Grubhub and the U.S. Hispanic Chamber of Commerce launch $2 million grant program for Latino restaurants
Hispanic cuisine businesses nationwide can begin applying for a COVID relief grant of $5,000 or more.
MORE IN THIS SECTION
Hispanic-owned restaurants, starting today through Jan. 26, can submit an application for a COVID relief grant provided by the USHCC Education Fund and Grubhub.
The USHCC & Grubhub Restaurant Small Business Grant Program plans to distribute about 300 restaurant grants ranging from $5,000 to $10,000. Businesses from both urban and rural areas across the country are eligible to apply.
Grants for COVID relief are provided by Grubhub's Donate the Change Program.
"Small businesses have faced a disproportionately difficult 18 months, and it's crucial that we support them to ensure they remain part of the fabric in our communities," said Kevin Kearns, senior vice president of restaurants at Grubhub.
Grubhub says in order for restaurants to qualify, they must be Latino-owned, have been operating for at least nine months before applying, have a verified employer identification number (EIN), and have 20 full-time employees or less.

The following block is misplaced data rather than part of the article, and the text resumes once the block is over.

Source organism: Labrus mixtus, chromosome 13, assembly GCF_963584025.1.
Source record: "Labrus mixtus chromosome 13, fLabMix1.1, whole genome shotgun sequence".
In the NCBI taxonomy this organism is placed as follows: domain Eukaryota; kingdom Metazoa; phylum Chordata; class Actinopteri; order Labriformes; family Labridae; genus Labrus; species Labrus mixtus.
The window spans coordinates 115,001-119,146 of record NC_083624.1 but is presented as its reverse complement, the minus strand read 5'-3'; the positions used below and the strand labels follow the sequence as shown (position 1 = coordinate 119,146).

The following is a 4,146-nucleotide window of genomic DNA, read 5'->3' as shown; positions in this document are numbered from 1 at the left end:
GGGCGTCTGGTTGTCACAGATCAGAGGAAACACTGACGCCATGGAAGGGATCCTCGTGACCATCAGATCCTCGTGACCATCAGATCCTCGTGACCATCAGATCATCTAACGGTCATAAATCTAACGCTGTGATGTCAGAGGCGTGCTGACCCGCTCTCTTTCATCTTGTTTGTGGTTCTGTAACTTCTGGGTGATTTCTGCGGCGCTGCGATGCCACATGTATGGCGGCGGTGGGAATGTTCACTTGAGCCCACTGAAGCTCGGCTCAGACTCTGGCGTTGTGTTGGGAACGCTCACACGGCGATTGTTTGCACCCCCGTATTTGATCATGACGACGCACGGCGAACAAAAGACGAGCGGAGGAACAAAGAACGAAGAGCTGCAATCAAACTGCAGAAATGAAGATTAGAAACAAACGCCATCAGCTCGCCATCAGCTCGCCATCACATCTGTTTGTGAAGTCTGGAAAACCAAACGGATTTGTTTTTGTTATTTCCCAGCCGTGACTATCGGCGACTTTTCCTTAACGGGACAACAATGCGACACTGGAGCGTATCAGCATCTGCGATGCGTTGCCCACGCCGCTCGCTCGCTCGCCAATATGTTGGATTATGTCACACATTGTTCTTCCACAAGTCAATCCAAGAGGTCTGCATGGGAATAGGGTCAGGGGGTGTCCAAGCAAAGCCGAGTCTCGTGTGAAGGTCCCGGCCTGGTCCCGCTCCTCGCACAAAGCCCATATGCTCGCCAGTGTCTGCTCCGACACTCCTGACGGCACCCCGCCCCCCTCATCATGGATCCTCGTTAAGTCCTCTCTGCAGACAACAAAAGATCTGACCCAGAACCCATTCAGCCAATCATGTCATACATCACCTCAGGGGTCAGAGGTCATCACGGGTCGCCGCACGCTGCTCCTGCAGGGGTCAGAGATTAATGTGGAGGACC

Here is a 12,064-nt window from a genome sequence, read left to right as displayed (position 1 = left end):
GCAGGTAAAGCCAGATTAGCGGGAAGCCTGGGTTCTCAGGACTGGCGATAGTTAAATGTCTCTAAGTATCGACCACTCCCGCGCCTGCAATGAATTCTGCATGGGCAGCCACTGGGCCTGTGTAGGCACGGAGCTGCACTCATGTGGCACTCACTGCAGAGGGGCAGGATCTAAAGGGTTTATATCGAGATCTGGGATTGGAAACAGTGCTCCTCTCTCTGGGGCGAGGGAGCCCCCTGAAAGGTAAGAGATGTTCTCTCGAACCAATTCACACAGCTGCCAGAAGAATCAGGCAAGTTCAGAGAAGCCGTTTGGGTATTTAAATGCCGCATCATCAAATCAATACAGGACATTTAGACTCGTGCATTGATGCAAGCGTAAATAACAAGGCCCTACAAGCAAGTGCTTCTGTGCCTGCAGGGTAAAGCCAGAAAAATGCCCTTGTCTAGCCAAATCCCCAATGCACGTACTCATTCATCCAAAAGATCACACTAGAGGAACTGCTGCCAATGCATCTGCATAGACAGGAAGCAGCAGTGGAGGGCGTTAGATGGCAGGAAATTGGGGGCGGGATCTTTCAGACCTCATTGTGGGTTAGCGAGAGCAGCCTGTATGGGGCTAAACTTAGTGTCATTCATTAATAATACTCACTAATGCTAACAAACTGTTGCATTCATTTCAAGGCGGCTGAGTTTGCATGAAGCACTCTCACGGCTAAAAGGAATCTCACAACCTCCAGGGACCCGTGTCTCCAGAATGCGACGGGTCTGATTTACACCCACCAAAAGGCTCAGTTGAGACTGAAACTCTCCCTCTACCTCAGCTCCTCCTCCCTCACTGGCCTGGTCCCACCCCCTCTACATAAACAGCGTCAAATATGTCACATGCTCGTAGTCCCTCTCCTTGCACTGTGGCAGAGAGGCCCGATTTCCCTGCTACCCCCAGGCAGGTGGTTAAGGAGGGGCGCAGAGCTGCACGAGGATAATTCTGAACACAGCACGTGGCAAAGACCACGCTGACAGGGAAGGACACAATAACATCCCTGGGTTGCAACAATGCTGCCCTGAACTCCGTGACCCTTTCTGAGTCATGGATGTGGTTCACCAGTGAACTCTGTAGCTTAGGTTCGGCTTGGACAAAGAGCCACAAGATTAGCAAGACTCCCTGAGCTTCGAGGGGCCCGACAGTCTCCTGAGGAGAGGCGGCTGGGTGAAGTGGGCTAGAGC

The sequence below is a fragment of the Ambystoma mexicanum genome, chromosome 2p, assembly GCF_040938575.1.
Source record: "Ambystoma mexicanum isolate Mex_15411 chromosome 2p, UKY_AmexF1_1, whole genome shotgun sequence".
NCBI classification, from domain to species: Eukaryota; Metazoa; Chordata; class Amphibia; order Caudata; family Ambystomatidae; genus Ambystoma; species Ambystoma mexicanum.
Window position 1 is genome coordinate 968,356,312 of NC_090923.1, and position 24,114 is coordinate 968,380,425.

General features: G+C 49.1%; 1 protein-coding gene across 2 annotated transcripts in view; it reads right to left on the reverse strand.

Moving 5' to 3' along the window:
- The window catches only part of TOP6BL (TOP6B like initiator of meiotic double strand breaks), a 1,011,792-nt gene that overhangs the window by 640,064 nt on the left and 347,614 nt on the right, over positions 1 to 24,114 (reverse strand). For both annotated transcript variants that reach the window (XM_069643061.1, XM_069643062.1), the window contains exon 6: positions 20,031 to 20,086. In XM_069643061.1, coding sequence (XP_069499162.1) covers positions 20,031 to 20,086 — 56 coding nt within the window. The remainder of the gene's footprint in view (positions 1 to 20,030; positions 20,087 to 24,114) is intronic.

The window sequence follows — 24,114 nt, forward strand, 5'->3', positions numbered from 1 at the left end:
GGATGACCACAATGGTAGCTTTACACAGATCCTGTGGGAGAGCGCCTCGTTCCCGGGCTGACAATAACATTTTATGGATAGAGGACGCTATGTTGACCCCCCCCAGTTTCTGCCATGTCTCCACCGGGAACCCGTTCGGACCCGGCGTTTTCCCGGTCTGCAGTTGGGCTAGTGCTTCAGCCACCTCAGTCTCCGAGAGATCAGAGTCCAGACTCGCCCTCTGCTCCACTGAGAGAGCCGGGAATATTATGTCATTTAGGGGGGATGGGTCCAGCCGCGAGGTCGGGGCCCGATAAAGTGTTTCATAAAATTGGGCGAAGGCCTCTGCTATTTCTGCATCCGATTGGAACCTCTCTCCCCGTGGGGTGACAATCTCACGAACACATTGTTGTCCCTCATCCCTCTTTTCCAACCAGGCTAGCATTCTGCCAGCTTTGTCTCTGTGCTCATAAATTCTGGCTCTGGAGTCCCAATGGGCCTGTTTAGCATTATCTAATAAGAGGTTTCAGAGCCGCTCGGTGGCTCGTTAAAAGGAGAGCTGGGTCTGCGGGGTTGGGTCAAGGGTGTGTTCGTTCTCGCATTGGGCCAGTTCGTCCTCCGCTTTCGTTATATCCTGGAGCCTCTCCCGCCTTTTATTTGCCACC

Restaurant owners can find the grant program application here.
USHCC became a partner of Grubhub's Donate the Change Program during Hispanic Heritage Month in September 2021. The donations were distributed as grants and scholarships to Latinos who sought financial assistance.
Ramiro A. Cavazos, president and CEO of USHCC, said he sees the grant program helping to keep small local restaurants open longer.
"As our restaurant industries work to re-open their doors and look towards recovering, they'll need access to the resources and tools offered by the USHCC national network, now more than ever before," said Cavazos.
Restaurants in the U.S. have shown steady recovery coming into 2022, but Grubhub and USHCC agree that many are still fighting to avoid short or long term closures.
According to the National Restaurant Association, a study from Stanford University in 2020 found that “Hispanic-owned restaurants struggled to get economic relief from the government” during the pandemic.
The most affected by a lack of COVID relief was Latina businesses, which closed twice as often compared to one owned by a Latino.